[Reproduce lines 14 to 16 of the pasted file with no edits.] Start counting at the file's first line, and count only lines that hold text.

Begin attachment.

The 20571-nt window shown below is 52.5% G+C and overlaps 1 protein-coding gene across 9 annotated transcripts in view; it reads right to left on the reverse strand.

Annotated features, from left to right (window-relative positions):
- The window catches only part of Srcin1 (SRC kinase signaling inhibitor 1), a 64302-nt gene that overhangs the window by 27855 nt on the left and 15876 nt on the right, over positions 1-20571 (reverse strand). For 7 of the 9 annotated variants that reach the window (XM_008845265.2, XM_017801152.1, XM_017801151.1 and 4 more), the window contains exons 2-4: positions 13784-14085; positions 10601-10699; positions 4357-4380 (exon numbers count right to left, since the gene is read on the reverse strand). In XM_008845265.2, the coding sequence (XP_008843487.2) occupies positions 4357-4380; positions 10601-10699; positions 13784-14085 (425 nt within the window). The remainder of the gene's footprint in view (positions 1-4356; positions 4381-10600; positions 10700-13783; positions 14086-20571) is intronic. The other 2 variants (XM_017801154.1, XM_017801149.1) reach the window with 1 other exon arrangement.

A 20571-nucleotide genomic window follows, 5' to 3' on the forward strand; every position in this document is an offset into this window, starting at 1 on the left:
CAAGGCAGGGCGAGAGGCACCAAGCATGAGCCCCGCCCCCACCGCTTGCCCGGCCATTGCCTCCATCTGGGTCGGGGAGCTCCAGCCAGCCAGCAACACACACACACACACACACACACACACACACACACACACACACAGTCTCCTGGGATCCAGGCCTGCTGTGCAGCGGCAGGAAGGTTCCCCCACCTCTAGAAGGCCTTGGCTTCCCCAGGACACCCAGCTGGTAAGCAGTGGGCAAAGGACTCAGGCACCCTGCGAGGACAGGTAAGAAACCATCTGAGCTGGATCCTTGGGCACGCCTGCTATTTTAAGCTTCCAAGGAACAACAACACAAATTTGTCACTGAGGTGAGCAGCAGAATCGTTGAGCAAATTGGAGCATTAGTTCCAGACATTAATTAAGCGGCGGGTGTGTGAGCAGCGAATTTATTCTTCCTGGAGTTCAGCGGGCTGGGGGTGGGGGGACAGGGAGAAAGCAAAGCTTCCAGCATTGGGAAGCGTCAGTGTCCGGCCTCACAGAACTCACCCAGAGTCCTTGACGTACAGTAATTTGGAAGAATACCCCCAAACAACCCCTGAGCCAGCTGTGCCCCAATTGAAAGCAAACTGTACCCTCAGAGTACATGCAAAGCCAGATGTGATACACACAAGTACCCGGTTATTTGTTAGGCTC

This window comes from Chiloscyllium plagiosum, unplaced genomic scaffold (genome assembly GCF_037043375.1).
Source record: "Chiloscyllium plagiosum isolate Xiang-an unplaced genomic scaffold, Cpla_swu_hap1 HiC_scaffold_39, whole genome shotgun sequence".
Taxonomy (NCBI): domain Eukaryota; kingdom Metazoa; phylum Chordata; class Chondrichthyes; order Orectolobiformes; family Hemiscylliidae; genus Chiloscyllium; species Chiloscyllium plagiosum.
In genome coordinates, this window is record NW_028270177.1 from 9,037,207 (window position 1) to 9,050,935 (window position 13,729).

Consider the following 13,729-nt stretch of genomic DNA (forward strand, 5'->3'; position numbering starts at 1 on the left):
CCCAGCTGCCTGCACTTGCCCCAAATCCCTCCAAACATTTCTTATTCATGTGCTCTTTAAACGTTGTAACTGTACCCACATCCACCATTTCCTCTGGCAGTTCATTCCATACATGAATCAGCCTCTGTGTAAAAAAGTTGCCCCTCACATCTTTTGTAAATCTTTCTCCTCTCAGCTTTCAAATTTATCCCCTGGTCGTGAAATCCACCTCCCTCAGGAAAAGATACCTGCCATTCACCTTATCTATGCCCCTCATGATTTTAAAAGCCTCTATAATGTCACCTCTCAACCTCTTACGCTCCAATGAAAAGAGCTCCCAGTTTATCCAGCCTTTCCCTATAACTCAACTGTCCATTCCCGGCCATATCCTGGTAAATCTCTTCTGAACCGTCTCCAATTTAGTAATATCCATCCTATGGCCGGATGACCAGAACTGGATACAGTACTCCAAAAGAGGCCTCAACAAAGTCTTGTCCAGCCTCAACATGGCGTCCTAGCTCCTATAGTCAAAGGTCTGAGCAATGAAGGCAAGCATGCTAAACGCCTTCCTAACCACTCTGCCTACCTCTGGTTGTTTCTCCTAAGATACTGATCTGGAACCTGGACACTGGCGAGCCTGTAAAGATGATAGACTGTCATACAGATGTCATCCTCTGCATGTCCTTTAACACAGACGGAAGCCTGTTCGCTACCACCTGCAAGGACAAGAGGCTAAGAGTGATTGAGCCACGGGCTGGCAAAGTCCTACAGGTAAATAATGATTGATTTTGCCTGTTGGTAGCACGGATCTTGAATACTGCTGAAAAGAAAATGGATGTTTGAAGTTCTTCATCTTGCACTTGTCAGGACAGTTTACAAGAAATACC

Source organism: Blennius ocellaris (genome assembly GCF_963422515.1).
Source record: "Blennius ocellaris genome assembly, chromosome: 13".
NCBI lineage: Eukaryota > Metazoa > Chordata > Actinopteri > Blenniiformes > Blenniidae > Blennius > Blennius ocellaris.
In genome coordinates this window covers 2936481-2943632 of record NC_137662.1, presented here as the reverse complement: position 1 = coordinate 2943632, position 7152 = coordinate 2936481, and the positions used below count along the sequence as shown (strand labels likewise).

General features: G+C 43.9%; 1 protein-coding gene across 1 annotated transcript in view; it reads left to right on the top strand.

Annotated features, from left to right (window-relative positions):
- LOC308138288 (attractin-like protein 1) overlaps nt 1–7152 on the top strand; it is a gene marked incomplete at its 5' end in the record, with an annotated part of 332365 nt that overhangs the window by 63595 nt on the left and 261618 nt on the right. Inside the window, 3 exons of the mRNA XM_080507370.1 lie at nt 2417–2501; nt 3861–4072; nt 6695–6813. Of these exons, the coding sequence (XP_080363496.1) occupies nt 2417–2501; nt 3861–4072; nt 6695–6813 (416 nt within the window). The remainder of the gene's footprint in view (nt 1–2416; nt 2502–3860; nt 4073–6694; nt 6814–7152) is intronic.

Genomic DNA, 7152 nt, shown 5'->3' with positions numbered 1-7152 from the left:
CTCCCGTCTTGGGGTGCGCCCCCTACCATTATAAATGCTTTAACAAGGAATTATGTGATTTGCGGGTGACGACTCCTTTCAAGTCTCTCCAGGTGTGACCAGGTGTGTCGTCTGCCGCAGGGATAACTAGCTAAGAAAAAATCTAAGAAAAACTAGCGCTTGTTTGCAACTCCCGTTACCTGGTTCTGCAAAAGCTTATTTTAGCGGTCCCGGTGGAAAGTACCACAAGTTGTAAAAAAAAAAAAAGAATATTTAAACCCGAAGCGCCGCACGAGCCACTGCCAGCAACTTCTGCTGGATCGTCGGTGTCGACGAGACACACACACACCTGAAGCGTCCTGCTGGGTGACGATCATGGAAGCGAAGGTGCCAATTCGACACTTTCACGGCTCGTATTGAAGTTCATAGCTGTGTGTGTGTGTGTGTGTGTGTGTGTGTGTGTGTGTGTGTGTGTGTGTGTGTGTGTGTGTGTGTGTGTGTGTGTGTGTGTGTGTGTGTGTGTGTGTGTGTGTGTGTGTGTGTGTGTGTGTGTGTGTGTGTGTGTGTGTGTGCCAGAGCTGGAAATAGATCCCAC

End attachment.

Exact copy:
NCBI lineage: Eukaryota > Metazoa > Chordata > Actinopteri > Blenniiformes > Blenniidae > Blennius > Blennius ocellaris.
In genome coordinates this window covers 2936481-2943632 of record NC_137662.1, presented here as the reverse complement: position 1 = coordinate 2943632, position 7152 = coordinate 2936481, and the positions used below count along the sequence as shown (strand labels likewise).

General features: G+C 43.9%; 1 protein-coding gene across 1 annotated transcript in view; it reads left to right on the top strand.